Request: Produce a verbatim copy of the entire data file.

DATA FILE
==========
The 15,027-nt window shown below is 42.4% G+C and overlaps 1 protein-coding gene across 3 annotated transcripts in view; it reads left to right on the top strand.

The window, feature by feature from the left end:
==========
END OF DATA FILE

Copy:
The 15,027-nt window shown below is 42.4% G+C and overlaps 1 protein-coding gene across 3 annotated transcripts in view; it reads left to right on the top strand.

The window, feature by feature from the left end: